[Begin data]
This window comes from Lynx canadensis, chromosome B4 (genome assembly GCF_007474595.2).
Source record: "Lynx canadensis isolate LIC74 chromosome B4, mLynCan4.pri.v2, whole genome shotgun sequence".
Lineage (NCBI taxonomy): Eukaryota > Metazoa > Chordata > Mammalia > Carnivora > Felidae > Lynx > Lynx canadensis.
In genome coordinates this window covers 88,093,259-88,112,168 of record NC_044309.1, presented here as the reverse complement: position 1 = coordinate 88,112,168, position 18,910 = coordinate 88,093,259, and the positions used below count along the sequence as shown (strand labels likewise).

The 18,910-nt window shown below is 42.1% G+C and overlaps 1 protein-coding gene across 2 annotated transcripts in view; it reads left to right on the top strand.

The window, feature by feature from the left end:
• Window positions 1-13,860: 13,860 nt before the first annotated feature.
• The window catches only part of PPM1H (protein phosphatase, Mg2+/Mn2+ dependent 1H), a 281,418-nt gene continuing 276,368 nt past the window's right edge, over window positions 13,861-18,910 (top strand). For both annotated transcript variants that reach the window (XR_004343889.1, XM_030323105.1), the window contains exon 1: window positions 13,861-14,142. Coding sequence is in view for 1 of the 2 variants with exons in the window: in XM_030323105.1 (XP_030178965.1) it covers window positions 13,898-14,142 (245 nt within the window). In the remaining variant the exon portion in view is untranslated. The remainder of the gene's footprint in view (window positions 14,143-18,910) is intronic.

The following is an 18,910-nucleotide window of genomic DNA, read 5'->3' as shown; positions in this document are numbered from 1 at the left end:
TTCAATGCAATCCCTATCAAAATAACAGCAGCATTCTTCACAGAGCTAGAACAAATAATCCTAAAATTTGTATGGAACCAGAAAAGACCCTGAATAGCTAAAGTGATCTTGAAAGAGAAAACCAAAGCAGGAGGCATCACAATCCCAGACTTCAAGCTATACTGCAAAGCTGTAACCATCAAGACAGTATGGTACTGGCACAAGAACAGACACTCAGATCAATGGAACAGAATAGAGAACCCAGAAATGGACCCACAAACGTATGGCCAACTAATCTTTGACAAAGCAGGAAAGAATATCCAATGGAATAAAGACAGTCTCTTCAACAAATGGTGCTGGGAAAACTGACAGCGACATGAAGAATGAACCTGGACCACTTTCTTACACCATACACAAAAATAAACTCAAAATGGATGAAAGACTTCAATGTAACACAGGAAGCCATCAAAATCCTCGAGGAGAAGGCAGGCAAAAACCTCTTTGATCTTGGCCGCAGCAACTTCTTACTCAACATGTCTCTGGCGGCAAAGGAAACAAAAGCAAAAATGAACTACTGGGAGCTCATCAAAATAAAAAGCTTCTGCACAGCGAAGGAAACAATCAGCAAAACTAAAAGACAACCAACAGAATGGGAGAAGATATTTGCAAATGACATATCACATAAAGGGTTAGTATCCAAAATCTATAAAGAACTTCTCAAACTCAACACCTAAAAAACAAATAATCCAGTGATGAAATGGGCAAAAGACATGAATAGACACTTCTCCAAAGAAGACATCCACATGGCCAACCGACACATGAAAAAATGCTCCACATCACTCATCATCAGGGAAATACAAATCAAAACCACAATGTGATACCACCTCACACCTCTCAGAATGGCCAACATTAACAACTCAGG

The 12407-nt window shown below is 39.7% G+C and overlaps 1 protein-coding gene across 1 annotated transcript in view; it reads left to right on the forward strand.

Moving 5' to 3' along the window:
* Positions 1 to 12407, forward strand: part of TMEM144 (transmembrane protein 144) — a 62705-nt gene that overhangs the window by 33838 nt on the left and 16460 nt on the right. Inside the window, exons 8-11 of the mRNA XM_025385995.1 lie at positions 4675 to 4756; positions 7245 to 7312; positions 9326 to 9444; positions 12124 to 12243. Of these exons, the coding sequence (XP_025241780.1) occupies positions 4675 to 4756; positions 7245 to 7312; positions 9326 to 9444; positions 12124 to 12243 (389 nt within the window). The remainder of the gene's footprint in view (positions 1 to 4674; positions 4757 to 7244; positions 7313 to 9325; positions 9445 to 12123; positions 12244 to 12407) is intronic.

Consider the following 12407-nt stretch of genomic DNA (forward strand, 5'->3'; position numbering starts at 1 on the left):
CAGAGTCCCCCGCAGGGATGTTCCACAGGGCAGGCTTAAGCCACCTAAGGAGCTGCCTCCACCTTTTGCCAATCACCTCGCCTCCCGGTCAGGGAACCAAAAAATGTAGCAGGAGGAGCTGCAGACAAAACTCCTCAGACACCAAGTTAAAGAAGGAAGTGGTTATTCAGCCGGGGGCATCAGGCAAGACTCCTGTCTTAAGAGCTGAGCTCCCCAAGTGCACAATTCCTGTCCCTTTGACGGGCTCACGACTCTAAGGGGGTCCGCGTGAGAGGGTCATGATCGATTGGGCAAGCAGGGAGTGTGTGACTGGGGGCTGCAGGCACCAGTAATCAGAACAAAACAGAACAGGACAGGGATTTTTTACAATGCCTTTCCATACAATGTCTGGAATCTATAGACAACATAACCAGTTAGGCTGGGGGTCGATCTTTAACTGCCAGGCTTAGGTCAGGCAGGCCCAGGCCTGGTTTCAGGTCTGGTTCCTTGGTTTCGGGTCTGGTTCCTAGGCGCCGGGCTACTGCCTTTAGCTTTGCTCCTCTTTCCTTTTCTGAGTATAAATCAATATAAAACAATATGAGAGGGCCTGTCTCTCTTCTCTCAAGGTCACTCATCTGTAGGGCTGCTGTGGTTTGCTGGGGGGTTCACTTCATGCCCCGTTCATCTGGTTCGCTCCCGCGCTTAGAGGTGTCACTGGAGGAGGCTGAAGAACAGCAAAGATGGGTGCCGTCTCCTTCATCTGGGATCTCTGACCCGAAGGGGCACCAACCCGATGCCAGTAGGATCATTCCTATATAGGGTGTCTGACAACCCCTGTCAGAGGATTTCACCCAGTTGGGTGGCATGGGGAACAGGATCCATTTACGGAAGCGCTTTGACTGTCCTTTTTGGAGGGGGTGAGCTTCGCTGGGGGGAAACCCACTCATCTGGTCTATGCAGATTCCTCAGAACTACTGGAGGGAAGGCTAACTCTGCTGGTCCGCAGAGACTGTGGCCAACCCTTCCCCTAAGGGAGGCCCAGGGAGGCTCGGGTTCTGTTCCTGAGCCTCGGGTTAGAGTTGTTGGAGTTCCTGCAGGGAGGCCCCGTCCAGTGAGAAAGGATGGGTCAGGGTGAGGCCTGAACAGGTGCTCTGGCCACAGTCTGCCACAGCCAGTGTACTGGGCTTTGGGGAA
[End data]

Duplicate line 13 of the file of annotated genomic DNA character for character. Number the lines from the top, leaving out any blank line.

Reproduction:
* Positions 1 to 12407, forward strand: part of TMEM144 (transmembrane protein 144) — a 62705-nt gene that overhangs the window by 33838 nt on the left and 16460 nt on the right. Inside the window, exons 8-11 of the mRNA XM_025385995.1 lie at positions 4675 to 4756; positions 7245 to 7312; positions 9326 to 9444; positions 12124 to 12243. Of these exons, the coding sequence (XP_025241780.1) occupies positions 4675 to 4756; positions 7245 to 7312; positions 9326 to 9444; positions 12124 to 12243 (389 nt within the window). The remainder of the gene's footprint in view (positions 1 to 4674; positions 4757 to 7244; positions 7313 to 9325; positions 9445 to 12123; positions 12244 to 12407) is intronic.